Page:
Inspire

4 Droid Design Tips from Star Wars Galactic Builders

FIRST Students See What Goes Into Designing Droids for the Star Wars Universe

Nov 12, 2019 By FIRST Staff

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Disney and Lucasfilm teamed up with FIRST on a four-part digital series on StarWarsKids.com to show how STEM plays a key role in making Star Wars stories and products come to life. In episodes of Galactic Builders, powered by Star Wars: Force for Change, FIRST students go behind-the-scenes to meet with engineers and designers who use technology and robotics to bring Star Wars experiences to life at Hasbro HQ, Lucasfilm, Walt Disney Imagineering, and Industrial Light & Magic.

Seeing the technology and engineering feats that go into droid design and animation helped FIRST teams draw parallels to their own robotics work and inspired them to build their robots differently. Here are some galactic droid design tips from the experts:

Creativity is key to designing in small spaces.

FIRST Tech Challenge students from Slater Spartans and Slaterly United (Pawtucket, R.I.) visited Hasbro HQ and met Phil Sage and Melissa Hershey, who helped create the advanced D-O App-controlled Droid toy releasing ahead of Star Wars: The Rise of Skywalker. They learned the balance between creativity, form and function, and the STEM that goes into releasing a Star Wars toy. Hershey shared that the challenge of fitting a complex design into the small space of D-O – motors, electronics, and more – requires creativity in both mechanical placement and programming. Student Daniel was surprised to learn “how much mechanical process goes into a robot toy that you would think would be simple, but behind the scenes is way more complicated.”


Droids and robots share many common design elements.
FIRST students visited Lucasfilm headquarters to learn what it takes to build and operate a droid from BB-8 creator, engineer, and robotics expert Matt Denton. Students from FIRST LEGO League team “Thunderbots” (Sacramento, CA) saw similarities between how the droids and their robots move around; both R2-D2 and their FIRST LEGO League robot feature two main wheels with a trailing caster wheel. BB-8’s rolling spherical design, they learned, was a little more complicated: Gyroscopic sensors and magnets help keep BB-8’s round body and head stabilized and upright. “Seeing the possibilities with BB-8 opened up a lot of things in my mind of things I might want to do or things I’m interested in,” said Nathan from FIRST Robotics Competition team “Citrus Circuits” (Davis, CA).


Working within the limits of technology and resources will prepare you for any design challenge.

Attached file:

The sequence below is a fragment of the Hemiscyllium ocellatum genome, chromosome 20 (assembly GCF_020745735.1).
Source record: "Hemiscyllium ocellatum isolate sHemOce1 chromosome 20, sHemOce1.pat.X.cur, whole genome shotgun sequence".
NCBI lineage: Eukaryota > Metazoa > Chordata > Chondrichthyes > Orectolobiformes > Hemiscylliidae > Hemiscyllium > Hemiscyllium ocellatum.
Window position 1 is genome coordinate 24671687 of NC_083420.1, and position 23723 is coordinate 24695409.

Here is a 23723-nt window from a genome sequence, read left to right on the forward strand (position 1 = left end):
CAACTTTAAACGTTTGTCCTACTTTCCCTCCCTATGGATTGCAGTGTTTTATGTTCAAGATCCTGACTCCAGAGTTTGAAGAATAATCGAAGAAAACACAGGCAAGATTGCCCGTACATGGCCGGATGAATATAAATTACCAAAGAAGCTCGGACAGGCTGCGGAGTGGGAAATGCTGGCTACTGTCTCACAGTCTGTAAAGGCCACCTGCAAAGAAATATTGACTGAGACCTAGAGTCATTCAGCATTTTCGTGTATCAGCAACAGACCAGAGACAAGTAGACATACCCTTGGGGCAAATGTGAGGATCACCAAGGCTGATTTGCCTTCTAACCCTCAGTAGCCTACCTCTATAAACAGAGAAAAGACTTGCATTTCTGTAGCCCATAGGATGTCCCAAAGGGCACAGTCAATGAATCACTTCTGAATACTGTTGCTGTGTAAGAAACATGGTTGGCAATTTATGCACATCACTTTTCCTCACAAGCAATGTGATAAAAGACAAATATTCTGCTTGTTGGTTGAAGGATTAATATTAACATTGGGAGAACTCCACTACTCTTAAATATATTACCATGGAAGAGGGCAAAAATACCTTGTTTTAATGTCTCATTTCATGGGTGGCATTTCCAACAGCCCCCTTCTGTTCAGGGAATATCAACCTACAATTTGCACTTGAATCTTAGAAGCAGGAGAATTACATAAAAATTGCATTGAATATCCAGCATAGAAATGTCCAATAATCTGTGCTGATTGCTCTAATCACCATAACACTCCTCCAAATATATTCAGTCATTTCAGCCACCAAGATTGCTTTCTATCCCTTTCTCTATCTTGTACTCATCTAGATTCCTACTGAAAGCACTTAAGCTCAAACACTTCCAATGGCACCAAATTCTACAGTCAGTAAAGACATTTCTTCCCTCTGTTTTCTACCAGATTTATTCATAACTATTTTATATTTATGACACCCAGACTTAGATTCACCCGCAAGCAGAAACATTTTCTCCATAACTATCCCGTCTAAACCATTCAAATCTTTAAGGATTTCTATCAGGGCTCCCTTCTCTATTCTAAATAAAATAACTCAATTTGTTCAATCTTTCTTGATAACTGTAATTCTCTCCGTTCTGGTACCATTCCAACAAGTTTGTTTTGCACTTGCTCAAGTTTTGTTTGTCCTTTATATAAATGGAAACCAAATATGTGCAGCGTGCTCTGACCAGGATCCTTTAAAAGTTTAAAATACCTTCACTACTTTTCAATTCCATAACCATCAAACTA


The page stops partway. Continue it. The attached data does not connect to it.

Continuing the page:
Walt Disney Imagineers showed students from FIRST Robotics Competition team “Exploding Bacon” (Orlando, FL) and FIRST LEGO League team “Robotic Wolverines” (Palm Beach Gardens, FL) how robotics brought Star Wars: Galaxy’s Edge characters to life – and how technology behind animatronics have come a long way since the 1964 World’s Fair. The students saw how the Imagineers take different design approaches in creating animatronics, based on the character and story they want to tell and available technology, similar to how they work within their own capabilities to see what they’re able to accomplish with limited time and resources in FIRST. “It was very clear that the tech we use is used in many of the same ways here at Star Wars: Galaxy’s Edge, and it’s very inspiring for me to know that the FIRST Robotics Competition is going to prepare me for future careers – potentially right here at Disney World,” said student Nicholas from Exploding Bacon.


Integrate technology and art to create a meaningful story.
Students from FIRST Robotics Competition team “The Funky Monkeys” (San Jose, CA) got a behind-the-scenes tour of Industrial Light & Magic and learned how droids from the Star Wars galaxy, like K-2SO, are brought to life through visual effects tools and technologies like motion capture to help create a meaningful story. When working on virtual effects, the engineers shared that they use motion capture with actors to make simulated, human-like movement more realistic. The Funky Monkeys related to the challenge from their experience creating animation projects for FIRST. “When our team was animating a human character, that was really the hardest part to get the joints moving right and to make sure it looks like a human,” said student Anna.

 

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